22-19 at the midway point: Lots to like, much to improve for Pistons in 2nd half
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AUBURN HILLS – The Pistons got to the halfway point of the season with a 22-19 record and if you believe in omens, then good news. That’s the same record they had at the mid-point two seasons ago when Stan Van Gundy’s second Pistons team snapped a six-season playoff drought to make the playoffs.
The biggest difference between that team and this one – and the shadow hanging over the second half of this season – lies in the number of games missed. The 2015-16 Pistons were remarkably healthy.
Andre Drummond played every game until the regular-season finale when Van Gundy sat all five starters at Cleveland in response to Cavs coach Ty Lue sitting his starters with a first-round series between the two teams already determined.
Reggie Jackson missed only two other games besides the finale, Marcus Morris just one other game. Kentavious Caldwell-Pope missed five games right before the All-Star break, but every other game until the finale. Tobias Harris played every game after the break after coming over in trade until the Cleveland finale, just as Ersan Ilyasova had before being traded for Harris. Stanley Johnson was available pretty much every night as the sixth man and Aron Baynes played in all but one game as Drummond’s backup.
The Pistons have played a handful of games this season with three or four of their top seven rotation pieces missing. Jackson will miss more than a quarter of the season even if he returns within the six- to eight-week timetable given on the ankle he severely sprained on Dec. 26. Jon Leuer might miss all but the season’s first eight games if he undergoes surgery on the ankle he sprained – there’s also a bone fragment embedded in a ligament now causing enduring pain – on Oct. 31. Johnson has missed nine of the first 41 games due to injury, including Saturday’s tough loss at Chicago.
So health has been the major negative of the first half. And with Johnson, it has derailed what looked like it would be a bounce-back season as – like with many young players – he struggles to regain his rhythm after missing a week or more of practice time.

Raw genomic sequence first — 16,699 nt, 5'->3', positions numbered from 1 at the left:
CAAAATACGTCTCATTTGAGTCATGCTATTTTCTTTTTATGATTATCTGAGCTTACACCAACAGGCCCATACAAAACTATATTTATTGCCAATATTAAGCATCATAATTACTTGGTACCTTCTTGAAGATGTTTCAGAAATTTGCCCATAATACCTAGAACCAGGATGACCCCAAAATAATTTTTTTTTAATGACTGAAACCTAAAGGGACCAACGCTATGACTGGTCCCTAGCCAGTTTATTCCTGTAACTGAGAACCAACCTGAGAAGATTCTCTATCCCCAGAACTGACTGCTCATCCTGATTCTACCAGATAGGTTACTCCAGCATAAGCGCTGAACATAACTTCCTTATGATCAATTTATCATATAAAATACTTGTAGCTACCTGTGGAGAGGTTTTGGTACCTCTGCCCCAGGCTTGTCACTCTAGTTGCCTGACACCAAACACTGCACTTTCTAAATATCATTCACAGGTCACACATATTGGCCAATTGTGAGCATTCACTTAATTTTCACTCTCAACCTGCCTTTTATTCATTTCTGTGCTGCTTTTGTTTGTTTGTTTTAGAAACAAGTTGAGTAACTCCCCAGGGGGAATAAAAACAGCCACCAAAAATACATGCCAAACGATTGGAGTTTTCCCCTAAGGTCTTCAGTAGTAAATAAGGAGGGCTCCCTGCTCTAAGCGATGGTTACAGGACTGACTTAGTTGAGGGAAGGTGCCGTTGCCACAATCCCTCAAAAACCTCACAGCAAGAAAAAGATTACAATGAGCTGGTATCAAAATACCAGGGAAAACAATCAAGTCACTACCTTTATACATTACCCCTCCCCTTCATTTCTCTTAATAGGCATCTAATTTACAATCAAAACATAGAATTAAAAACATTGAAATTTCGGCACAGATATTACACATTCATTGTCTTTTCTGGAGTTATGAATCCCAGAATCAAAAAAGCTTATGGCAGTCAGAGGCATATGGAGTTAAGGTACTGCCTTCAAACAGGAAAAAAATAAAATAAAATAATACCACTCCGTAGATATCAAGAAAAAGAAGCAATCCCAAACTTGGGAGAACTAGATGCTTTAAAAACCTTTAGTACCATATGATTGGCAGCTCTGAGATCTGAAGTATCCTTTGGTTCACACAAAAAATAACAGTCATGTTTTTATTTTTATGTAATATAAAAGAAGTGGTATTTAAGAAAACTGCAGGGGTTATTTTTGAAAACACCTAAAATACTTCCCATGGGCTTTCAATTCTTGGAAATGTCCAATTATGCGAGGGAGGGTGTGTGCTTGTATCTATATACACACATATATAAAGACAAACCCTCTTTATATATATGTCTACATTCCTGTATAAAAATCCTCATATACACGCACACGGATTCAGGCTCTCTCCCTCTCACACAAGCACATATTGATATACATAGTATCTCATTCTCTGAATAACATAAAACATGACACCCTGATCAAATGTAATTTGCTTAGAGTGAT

That aside, it’s been a season of largely positive developments. And with 23 of the final 41 games at home, the schedule now turns in their favor with 14 of their next 17 games at home.
Here’s a condensed list of what’s gone right over the first 41 games – and what should carry the Pistons to the playoffs again if it continues.
- Tobias Harris’ emergence – Games like Saturday’s clunker at Chicago underscore how central Harris has become to Van Gundy’s offense. When he struggles – and those games have been few and far between other than the seven-game losing streak in early December after a 14-6 start – the Pistons grope for offense. Morris occupied many possessions the past two years and a good chunk of those are now Harris’ to use.
- 3-point resurgence – Van Gundy teams have always been among the NBA’s best from the 3-point line, which made last season the aberration. Adding 3-point shooters to the roster – Luke Kennard, Anthony Tolliver, Langston Galloway and Avery Bradley, plus retaining Reggie Bullock – was a focus of the off-season and it’s paid dividends. The Pistons are second only to Golden State (38.9 percent to 38.1 percent) in 3-point shooting and they’re getting more shots up this season (28.2 per game) than last (23.4), when they ranked 26th in attempts. Another big component of the 3-point turnaround: Harris is a much bigger threat this season. In fact, he’s on pace to break Allan Houston’s franchise record of 191 made triples in a season.